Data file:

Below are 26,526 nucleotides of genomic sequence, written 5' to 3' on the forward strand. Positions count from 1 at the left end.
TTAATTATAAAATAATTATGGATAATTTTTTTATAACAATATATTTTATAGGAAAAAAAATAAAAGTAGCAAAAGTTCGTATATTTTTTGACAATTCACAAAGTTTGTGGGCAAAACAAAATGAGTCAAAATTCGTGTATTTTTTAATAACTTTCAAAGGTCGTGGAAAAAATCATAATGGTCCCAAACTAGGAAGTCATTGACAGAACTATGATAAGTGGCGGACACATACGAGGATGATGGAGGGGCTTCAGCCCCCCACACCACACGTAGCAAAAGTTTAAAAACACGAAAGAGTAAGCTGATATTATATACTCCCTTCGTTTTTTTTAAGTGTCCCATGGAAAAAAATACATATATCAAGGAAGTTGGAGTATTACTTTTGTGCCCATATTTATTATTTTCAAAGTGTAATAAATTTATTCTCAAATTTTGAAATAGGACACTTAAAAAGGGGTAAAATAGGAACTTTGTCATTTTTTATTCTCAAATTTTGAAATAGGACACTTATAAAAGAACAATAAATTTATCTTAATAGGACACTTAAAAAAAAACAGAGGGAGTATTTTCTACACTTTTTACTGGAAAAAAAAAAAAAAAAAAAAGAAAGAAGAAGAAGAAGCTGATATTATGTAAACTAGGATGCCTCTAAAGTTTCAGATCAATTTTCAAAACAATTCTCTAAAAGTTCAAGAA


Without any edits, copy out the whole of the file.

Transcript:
Below are 26,526 nucleotides of genomic sequence, written 5' to 3' on the forward strand. Positions count from 1 at the left end.
TTAATTATAAAATAATTATGGATAATTTTTTTATAACAATATATTTTATAGGAAAAAAAATAAAAGTAGCAAAAGTTCGTATATTTTTTGACAATTCACAAAGTTTGTGGGCAAAACAAAATGAGTCAAAATTCGTGTATTTTTTAATAACTTTCAAAGGTCGTGGAAAAAATCATAATGGTCCCAAACTAGGAAGTCATTGACAGAACTATGATAAGTGGCGGACACATACGAGGATGATGGAGGGGCTTCAGCCCCCCACACCACACGTAGCAAAAGTTTAAAAACACGAAAGAGTAAGCTGATATTATATACTCCCTTCGTTTTTTTTAAGTGTCCCATGGAAAAAAATACATATATCAAGGAAGTTGGAGTATTACTTTTGTGCCCATATTTATTATTTTCAAAGTGTAATAAATTTATTCTCAAATTTTGAAATAGGACACTTAAAAAGGGGTAAAATAGGAACTTTGTCATTTTTTATTCTCAAATTTTGAAATAGGACACTTATAAAAGAACAATAAATTTATCTTAATAGGACACTTAAAAAAAAACAGAGGGAGTATTTTCTACACTTTTTACTGGAAAAAAAAAAAAAAAAAAAAGAAAGAAGAAGAAGAAGCTGATATTATGTAAACTAGGATGCCTCTAAAGTTTCAGATCAATTTTCAAAACAATTCTCTAAAAGTTCAAGAA